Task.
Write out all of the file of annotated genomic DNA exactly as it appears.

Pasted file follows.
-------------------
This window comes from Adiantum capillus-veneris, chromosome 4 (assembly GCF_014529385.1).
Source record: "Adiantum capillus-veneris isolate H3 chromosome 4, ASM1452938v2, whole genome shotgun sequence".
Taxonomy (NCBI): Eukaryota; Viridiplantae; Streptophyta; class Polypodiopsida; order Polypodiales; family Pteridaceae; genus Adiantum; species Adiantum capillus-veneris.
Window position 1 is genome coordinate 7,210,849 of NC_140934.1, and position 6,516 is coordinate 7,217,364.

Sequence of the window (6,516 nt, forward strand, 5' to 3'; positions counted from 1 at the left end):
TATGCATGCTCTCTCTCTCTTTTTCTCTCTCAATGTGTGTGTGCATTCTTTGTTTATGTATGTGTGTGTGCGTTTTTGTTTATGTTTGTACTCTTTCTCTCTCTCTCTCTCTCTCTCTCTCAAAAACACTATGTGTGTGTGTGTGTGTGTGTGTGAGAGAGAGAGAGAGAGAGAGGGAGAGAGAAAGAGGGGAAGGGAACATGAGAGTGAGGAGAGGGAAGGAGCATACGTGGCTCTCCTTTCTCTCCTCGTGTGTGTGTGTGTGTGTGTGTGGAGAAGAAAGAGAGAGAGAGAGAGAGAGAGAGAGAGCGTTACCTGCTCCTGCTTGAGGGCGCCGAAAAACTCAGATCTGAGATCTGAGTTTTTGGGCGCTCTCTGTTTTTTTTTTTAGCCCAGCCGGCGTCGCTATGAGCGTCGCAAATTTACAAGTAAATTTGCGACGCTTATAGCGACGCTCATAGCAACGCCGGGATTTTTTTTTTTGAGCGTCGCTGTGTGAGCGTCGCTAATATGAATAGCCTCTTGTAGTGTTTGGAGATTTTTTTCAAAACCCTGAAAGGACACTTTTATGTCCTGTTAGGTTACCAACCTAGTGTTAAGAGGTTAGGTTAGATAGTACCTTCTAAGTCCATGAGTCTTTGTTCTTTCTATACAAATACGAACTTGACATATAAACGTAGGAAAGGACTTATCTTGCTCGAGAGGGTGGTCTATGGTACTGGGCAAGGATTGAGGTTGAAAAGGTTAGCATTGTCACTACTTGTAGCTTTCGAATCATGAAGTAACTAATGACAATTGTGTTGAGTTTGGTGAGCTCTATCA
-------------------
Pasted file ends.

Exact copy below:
This window comes from Adiantum capillus-veneris, chromosome 4 (assembly GCF_014529385.1).
Source record: "Adiantum capillus-veneris isolate H3 chromosome 4, ASM1452938v2, whole genome shotgun sequence".
Taxonomy (NCBI): Eukaryota; Viridiplantae; Streptophyta; class Polypodiopsida; order Polypodiales; family Pteridaceae; genus Adiantum; species Adiantum capillus-veneris.
Window position 1 is genome coordinate 7,210,849 of NC_140934.1, and position 6,516 is coordinate 7,217,364.

Sequence of the window (6,516 nt, forward strand, 5' to 3'; positions counted from 1 at the left end):
TATGCATGCTCTCTCTCTCTTTTTCTCTCTCAATGTGTGTGTGCATTCTTTGTTTATGTATGTGTGTGTGCGTTTTTGTTTATGTTTGTACTCTTTCTCTCTCTCTCTCTCTCTCTCTCTCAAAAACACTATGTGTGTGTGTGTGTGTGTGTGTGAGAGAGAGAGAGAGAGAGAGGGAGAGAGAAAGAGGGGAAGGGAACATGAGAGTGAGGAGAGGGAAGGAGCATACGTGGCTCTCCTTTCTCTCCTCGTGTGTGTGTGTGTGTGTGTGTGGAGAAGAAAGAGAGAGAGAGAGAGAGAGAGAGAGAGCGTTACCTGCTCCTGCTTGAGGGCGCCGAAAAACTCAGATCTGAGATCTGAGTTTTTGGGCGCTCTCTGTTTTTTTTTTTAGCCCAGCCGGCGTCGCTATGAGCGTCGCAAATTTACAAGTAAATTTGCGACGCTTATAGCGACGCTCATAGCAACGCCGGGATTTTTTTTTTTGAGCGTCGCTGTGTGAGCGTCGCTAATATGAATAGCCTCTTGTAGTGTTTGGAGATTTTTTTCAAAACCCTGAAAGGACACTTTTATGTCCTGTTAGGTTACCAACCTAGTGTTAAGAGGTTAGGTTAGATAGTACCTTCTAAGTCCATGAGTCTTTGTTCTTTCTATACAAATACGAACTTGACATATAAACGTAGGAAAGGACTTATCTTGCTCGAGAGGGTGGTCTATGGTACTGGGCAAGGATTGAGGTTGAAAAGGTTAGCATTGTCACTACTTGTAGCTTTCGAATCATGAAGTAACTAATGACAATTGTGTTGAGTTTGGTGAGCTCTATCA